Senator Kennedy said that as far as the Americans were concerned, whatever the outcome of the decision, they respect the right of Quebecers' to self-determination.

Now, Mr. Speaker, here at last is a level-headed statement reflecting profound respect for democratic values. Unfortunately, you are more likely to hear that kind of remark abroad than within this chamber.

The universal standard for democracy is respect for other people, respect for the decisions made by the people.

I urge the members from the other political parties represented in this House to follow the example of Senator Kennedy and show the same open-mindedness, the same democratic regard, the same respect for political diversity.

Gun Control
Statements By Members

April 20th, 1994 / 2:10 p.m.

Reform

Allan Kerpan Moose Jaw—Lake Centre, SK

Mr. Speaker, last week in my constituency we held two townhall meetings to discuss gun control.

The message that I received from the people attending these two meetings was loud and clear: do not handcuff together what are two separate issues, gun control and criminal justice reform; do not attempt to control the criminal abuse of firearms by punishing the innocent, legitimate gun owners in the country.

This message has been supported by over 300 phone calls and faxes to our "let the people speak" lines here in Ottawa. These come from all across the country. The people of Moose Jaw-Lake Centre say we need to get tough with violence and violent criminals. We need to do it now, but let us leave law-abiding citizens alone.

Iraq
Statements By Members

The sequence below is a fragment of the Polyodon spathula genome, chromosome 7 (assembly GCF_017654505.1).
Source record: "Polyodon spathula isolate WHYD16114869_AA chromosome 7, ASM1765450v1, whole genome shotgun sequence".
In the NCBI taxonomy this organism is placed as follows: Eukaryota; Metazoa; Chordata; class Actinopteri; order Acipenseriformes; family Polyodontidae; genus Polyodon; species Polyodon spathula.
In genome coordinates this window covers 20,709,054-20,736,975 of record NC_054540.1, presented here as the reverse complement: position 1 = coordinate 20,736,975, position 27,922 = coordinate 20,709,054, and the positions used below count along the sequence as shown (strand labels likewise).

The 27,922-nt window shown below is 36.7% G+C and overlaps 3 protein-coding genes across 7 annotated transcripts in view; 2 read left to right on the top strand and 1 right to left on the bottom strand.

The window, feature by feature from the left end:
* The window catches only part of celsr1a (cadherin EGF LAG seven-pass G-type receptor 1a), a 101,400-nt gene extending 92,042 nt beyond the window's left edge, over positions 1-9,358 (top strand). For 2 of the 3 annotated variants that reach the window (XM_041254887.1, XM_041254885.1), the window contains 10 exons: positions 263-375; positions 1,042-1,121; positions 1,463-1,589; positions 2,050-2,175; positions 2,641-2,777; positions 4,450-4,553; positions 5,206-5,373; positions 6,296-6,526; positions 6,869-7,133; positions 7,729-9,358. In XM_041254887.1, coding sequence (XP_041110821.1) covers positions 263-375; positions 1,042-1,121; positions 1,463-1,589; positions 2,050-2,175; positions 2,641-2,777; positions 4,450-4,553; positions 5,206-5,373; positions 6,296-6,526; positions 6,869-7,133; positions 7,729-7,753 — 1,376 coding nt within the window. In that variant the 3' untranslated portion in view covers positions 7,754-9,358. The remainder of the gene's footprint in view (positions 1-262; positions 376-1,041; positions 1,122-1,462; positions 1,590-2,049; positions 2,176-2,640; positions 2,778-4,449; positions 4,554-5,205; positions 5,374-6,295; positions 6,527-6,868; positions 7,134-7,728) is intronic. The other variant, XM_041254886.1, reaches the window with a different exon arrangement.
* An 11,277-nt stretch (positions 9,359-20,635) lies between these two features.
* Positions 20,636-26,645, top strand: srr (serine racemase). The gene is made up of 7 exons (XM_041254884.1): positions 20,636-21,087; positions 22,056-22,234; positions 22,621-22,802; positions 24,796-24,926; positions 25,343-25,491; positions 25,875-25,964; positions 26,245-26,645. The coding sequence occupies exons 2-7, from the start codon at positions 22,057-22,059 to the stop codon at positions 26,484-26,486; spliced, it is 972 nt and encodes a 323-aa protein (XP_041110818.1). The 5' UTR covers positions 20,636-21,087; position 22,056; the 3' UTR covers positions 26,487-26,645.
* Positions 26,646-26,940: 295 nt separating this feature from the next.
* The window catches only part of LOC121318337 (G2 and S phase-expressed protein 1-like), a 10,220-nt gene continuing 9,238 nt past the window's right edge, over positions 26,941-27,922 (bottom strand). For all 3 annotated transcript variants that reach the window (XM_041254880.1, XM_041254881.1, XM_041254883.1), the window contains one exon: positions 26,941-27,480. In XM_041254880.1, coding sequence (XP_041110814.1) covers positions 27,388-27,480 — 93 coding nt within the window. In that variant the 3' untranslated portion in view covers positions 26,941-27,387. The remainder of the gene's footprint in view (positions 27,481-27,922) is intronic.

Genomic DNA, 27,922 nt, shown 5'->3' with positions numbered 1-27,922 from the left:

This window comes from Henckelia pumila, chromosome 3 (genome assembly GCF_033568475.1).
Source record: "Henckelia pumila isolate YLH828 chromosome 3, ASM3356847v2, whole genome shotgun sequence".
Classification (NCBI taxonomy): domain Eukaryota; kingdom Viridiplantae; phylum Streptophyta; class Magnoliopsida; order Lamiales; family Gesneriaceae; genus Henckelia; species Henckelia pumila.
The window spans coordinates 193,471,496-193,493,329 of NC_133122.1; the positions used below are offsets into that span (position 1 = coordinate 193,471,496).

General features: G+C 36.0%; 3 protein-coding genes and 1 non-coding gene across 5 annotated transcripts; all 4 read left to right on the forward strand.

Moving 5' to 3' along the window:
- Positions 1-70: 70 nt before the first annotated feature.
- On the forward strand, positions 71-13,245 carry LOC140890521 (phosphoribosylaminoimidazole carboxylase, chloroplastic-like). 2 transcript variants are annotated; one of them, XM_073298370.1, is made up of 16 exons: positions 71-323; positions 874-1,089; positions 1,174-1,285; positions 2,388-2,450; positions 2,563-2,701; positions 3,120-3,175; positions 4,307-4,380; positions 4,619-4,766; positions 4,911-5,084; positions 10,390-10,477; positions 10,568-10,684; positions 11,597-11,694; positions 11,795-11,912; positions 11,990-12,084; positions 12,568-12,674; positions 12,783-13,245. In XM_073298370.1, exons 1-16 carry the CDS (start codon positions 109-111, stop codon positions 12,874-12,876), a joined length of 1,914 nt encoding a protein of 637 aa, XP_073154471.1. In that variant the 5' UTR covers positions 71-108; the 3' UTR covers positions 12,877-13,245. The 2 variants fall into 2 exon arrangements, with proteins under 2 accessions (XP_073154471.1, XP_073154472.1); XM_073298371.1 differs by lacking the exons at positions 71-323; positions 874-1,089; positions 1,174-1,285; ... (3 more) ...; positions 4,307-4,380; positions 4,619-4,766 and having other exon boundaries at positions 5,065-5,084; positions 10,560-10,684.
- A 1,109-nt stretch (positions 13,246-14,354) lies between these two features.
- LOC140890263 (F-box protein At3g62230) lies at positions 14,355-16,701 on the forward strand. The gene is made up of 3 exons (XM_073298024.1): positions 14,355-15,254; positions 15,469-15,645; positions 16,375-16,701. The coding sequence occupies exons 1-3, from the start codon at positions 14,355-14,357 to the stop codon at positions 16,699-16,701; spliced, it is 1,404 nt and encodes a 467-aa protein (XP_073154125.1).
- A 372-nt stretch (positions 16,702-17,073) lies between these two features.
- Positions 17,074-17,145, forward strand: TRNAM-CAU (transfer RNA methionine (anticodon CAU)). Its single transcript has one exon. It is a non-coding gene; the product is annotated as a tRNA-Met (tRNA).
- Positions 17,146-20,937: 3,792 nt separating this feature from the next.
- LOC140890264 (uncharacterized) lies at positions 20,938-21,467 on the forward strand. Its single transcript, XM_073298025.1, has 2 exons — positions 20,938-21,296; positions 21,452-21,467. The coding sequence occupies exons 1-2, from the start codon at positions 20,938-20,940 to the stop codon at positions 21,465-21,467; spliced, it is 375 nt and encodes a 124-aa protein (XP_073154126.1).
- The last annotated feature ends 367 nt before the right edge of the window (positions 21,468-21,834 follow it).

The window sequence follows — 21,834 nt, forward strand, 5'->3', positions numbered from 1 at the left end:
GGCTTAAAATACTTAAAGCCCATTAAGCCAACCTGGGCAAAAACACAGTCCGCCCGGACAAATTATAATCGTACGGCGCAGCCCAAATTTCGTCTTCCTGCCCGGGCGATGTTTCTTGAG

2:10 p.m.

Liberal

Carolyn Parrish Mississauga West, ON

Mr. Speaker, I rise today to condemn the savage, inhumane and ruthless actions of dictator Saddam Hussein in the southern Iraq marshes perpetrated on the one million marsh Arabs who live there.

As Canadians we advocate and uphold human rights and must protest both a human and an environmental catastrophe which has been well documented and recently aired on CBC.

Water is being diverted from the historic wetland where the Tigris and Euphrates rivers meet. The delicate ecostructure is being destroyed to provide a huge military base. The native marsh Arabs, Shia Muslims, are being harassed, arbitrarily arrested and detained, tortured, killed and systematically starved to death. Women, children and the elderly are particularly vulnerable.

We as Canadians of conscience must uphold the human rights of the Shia Muslims and express our outrage and indignation to the Iraqi government and to the United Nations, immediately addressing this matter of genocide and ecological disaster.

National Volunteer Week
Statements By Members

2:10 p.m.

Liberal

Peter Adams Peterborough, ON

Mr. Speaker, the other day I helped launch National Volunteer Week by attending a celebration breakfast of the Association of Managers of Volunteer Services in Peterborough.

During this week in Peterborough riding and across Canada recognition events are being held to honour volunteers who do so much to maintain our standard and quality of life.

Volunteerism is one of the unwritten secrets of democracy. Healthy democracy demands the full and free participation of all citizens. That is why during in this particular volunteer week, while remembering all Canadian volunteers, we should save a special thought for Canadians helping with the election in South Africa. These people, including members of the House, people from my riding and many others, are a special reminder to us all of the importance of volunteerism in 1994. They are an example to us all.